Mysterious booming sounds are being heard across the world, and nobody knows what is causing them
The boom could have been caused by a supersonic aircraft, a ground explosion, or a bolide.
Mysterious booming sounds have been recorded from different places across the globe leaving people as well as experts baffled, the media reported. The terrifying noises, nicknamed as "Bama Boom", have been recorded from the Middle East to the East Midlands to Australia, with the majority heard on America's eastern coast. The boom has left experts stumped, with suggested causes ranging from supersonic aircrafts to meteors exploding in the atmosphere, Dailymail.co.uk reported on Wednesday.
The latest boom was reported from the US state of Alabama and Idaho in the last week. "Loud boom heard: we do not see anything indicating large fire/smoke on radar or satellite; nothing on USGS indicating an earthquake," the Birmingham National Weather Service said in a tweet. While the cause remains unknown, suggested explanations include a sonic boom from an aircraft or a meteorite from the Leonid shower. But NASA has since cast doubt on these explanations.
The boom could have been caused by a supersonic aircraft, a ground explosion, or a bolide — a large meteor that explodes in the atmosphere unrelated to the Leonid shower, Bill Cooke, head of NASA's Meteoroid Environment Office, was quoted as saying to ABC 3340. The noise, which was also picked up by the US Geological Survey, noted that the boom was not the result of an earthquake.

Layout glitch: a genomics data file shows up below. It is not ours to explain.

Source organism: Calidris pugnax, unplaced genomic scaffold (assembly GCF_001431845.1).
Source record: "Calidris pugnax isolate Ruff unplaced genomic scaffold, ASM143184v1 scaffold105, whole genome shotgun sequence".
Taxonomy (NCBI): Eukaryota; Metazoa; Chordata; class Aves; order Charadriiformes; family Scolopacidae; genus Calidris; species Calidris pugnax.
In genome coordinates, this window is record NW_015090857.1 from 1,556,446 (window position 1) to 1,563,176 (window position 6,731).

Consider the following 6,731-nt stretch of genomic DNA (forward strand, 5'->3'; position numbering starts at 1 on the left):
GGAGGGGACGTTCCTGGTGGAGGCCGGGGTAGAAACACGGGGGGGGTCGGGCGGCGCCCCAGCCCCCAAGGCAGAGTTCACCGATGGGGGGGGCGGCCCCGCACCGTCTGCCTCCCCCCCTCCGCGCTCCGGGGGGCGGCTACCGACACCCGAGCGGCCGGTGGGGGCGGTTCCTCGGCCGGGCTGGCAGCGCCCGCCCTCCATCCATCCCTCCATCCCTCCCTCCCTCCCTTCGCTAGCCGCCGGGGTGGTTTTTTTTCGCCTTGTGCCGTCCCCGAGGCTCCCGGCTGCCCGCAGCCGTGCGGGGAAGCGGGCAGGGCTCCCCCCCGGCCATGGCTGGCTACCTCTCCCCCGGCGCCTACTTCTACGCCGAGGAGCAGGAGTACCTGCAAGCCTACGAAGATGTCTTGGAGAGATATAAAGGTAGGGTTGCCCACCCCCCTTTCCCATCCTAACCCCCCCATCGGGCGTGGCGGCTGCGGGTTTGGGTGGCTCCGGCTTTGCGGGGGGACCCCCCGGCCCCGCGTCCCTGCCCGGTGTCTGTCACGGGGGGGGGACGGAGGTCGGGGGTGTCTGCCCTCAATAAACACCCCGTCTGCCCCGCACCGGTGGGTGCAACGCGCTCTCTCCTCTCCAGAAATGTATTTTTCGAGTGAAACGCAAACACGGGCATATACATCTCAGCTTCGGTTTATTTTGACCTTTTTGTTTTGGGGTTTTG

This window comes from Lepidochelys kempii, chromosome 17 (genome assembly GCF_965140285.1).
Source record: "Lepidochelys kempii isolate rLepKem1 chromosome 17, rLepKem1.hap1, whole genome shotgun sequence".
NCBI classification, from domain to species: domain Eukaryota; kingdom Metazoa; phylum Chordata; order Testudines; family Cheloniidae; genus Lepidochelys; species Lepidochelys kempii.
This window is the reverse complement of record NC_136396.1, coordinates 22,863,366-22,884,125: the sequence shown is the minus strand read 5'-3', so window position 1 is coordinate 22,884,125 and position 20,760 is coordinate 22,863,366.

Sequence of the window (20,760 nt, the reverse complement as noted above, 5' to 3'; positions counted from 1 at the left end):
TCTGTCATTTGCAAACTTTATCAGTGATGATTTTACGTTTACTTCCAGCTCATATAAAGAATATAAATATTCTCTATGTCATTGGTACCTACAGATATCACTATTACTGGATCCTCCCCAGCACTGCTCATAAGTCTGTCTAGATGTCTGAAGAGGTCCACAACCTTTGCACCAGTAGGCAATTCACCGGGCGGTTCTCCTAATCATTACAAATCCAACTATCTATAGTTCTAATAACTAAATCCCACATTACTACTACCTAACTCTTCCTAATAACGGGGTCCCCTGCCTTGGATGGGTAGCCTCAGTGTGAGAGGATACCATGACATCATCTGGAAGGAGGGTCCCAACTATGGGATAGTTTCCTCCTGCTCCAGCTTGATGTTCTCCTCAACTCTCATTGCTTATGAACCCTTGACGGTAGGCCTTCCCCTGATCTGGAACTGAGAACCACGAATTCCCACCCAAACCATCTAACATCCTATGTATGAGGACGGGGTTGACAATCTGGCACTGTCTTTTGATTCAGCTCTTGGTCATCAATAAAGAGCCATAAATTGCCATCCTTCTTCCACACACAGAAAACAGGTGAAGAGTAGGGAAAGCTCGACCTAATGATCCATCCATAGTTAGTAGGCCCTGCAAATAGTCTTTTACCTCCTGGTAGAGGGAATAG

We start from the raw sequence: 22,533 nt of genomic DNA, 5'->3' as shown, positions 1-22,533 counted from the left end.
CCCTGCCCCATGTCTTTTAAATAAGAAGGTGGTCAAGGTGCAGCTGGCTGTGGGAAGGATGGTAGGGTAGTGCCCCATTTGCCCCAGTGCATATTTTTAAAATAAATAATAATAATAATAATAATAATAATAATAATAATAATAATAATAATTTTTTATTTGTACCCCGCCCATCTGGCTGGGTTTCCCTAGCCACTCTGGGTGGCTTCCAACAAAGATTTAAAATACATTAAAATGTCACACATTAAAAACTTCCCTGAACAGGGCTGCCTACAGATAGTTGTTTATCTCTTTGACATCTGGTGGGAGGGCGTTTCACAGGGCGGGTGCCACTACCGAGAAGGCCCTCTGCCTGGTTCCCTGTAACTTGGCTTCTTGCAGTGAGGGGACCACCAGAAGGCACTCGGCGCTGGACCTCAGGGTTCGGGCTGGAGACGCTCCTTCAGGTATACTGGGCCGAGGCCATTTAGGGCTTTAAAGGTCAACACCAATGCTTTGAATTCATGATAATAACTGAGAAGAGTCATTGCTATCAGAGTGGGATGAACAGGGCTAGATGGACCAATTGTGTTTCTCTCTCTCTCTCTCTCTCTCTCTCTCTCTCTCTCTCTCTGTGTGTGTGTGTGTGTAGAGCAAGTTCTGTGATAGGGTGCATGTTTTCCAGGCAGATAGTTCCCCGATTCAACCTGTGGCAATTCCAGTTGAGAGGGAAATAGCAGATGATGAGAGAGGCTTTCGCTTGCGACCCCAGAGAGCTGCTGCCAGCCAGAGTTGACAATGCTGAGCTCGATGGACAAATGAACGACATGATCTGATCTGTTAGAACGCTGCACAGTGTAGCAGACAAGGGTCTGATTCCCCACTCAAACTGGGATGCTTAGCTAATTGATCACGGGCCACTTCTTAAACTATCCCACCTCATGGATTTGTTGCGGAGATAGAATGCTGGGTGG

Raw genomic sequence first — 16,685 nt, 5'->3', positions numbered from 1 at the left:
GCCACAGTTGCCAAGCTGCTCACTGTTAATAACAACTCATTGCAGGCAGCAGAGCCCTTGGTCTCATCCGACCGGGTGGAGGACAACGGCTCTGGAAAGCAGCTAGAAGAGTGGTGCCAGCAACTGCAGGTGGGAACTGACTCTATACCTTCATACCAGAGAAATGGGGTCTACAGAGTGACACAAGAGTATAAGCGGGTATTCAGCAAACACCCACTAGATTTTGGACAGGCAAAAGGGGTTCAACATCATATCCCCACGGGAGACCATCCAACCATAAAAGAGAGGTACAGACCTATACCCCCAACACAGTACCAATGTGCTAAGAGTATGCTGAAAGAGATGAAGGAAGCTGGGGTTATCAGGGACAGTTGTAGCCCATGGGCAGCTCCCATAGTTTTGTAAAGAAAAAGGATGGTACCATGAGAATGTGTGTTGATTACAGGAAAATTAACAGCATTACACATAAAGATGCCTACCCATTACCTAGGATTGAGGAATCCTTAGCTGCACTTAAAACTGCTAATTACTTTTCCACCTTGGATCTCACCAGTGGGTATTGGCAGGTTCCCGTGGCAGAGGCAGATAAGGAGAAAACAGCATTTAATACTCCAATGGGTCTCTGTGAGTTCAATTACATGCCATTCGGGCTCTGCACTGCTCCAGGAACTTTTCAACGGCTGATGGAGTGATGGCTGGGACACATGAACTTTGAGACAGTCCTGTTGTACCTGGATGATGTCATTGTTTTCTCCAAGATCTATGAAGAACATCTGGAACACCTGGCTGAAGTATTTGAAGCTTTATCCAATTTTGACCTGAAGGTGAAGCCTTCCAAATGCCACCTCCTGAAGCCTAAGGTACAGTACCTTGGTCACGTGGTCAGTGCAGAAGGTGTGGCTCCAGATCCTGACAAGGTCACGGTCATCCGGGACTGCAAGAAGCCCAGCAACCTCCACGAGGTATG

The boom may have been caused by a military flight by a supersonic jet, they said, although the US Air Force is yet to confirm this. The Bama Boom is just one of many mysterious booms heard worldwide this year. According to some reports, this is not the first time the mysterious sound has been heard. In 2017 alone, 64 booms have been heard worldwide, in locations including Michigan, Lapland, St Ives, Swansea and Yorkshire.
On 10 October, a similar sound left Cairns locals confused. Many suggested it was an FA-18 Hornet plane was heard flying, news.com.au reported. Two weeks later, another boom was heard over the Eyre Peninsula in South Australia at the same time a blue meteor passed across the sky. "It just got bigger and bigger and it was just this big flash across the sky and there were sparks coming off it," Port Lincoln local Lisa Watson was quoted by News Corp.
"I pulled up home and I heard two massive bangs, maybe a second apart, and then the sky lit up again… I just felt the whole earth shake twice," he added. According to Cooke, NASA's meteor scientists will continue to analyse new data in hopes of determining the cause of the boom.
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